In the arts and in our contemporary dialogues, it is not just about exploring the links among aesthetics, the media, society or the power forces of the world, and it is not just viewing art practice in relation to other modes of creative engagement and innovation. Although we might not share similar narratives, we do share similar energies behind our beliefs, commitments and values - and that is what makes us human. Hence, perhaps the greatest potential of working with others is an encounter with another person that not only strengthens us, but also makes us flourish. Is this not how we leave a lasting imprint on each other throughout life?
We imagine ACTIVATE as a space where artists and others might express their motivations and purposes, and the connections that underpin their lives and their work - and where the two become one. Or even as a nascent watering-hole in such way that like-minded people who worry about things broader than their immediacy can engage. The truth is, people are remarkably similar, and we must be hopeful and also have high ambitions for our future - as people we are stronger as a louder voice, with more energy and more grey matter.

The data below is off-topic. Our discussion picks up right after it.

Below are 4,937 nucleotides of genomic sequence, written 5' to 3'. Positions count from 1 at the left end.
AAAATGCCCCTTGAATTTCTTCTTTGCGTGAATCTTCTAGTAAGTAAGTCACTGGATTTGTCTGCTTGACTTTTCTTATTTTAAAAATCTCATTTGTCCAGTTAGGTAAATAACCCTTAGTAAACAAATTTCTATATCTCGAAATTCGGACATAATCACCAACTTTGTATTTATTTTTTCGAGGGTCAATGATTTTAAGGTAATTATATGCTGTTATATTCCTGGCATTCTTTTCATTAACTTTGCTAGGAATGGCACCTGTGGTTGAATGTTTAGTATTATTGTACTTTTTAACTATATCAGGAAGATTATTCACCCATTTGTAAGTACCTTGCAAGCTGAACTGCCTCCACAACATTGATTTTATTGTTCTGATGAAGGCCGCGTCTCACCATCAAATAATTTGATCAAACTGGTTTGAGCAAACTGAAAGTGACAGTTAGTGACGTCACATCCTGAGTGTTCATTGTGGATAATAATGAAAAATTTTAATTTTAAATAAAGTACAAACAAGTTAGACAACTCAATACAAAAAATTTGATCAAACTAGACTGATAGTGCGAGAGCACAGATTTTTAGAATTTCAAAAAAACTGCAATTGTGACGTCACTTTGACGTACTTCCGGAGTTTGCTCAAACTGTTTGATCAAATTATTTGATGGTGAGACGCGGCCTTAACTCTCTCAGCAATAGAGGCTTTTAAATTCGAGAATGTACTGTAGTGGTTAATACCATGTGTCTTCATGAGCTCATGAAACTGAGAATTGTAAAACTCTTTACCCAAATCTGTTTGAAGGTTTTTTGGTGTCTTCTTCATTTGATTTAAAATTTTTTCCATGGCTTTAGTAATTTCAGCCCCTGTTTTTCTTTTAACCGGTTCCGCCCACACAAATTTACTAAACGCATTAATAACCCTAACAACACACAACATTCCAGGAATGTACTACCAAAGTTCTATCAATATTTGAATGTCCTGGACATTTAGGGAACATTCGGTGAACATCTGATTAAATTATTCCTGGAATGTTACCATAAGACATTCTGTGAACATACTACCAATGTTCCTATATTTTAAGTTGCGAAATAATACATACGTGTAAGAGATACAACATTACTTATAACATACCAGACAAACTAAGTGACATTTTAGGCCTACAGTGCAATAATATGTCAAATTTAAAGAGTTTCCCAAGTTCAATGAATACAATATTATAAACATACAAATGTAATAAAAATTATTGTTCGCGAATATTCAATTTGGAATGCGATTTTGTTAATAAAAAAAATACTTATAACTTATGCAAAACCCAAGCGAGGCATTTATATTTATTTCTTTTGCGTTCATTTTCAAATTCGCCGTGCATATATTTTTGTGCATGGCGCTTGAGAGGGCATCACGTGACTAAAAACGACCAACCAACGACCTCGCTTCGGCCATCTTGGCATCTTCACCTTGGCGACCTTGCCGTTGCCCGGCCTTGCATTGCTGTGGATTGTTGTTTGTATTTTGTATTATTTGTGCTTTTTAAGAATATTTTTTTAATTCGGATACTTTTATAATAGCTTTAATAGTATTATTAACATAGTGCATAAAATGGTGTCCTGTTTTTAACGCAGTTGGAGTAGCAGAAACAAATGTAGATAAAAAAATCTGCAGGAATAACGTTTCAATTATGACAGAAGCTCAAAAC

Over time we will personalize this space more, add the voices that fit, other issues that need to be explored, and maybe even revisit current discussions. We can all participate in the sharing of knowledge, and each project we host or initiate will use the same approach, and be mined for its message with breadth and depth. What will bring a feeling of human indivisibility? A shared planetary responsibility? Through elements as tangible as water, and concepts as intangible as empathy?
Ideas, practices, attitudes, aesthetics and ethics are all in a constant erratic flux in today’s world. Truly everywhere. At a time where the consequences of rapid changes create this unpredictable state in the world, cultural partnerships might offer new paths to take within our lived experience of daily life. In a moment where clear ideological demarcations are obscure, we are in greater need of more accurate cultural ‘translation’. Our hope is to contribute to finding new ways of going forward in these disbalanced times of ours, to help us all see beyond only that which is useful or comfortable to us - and to make us also look more sharply at what is actually happening. So let’s occupy our minds, and really activate all of our affirmative intentions.
Melina Nicolaides, Founder of ACTIVATE →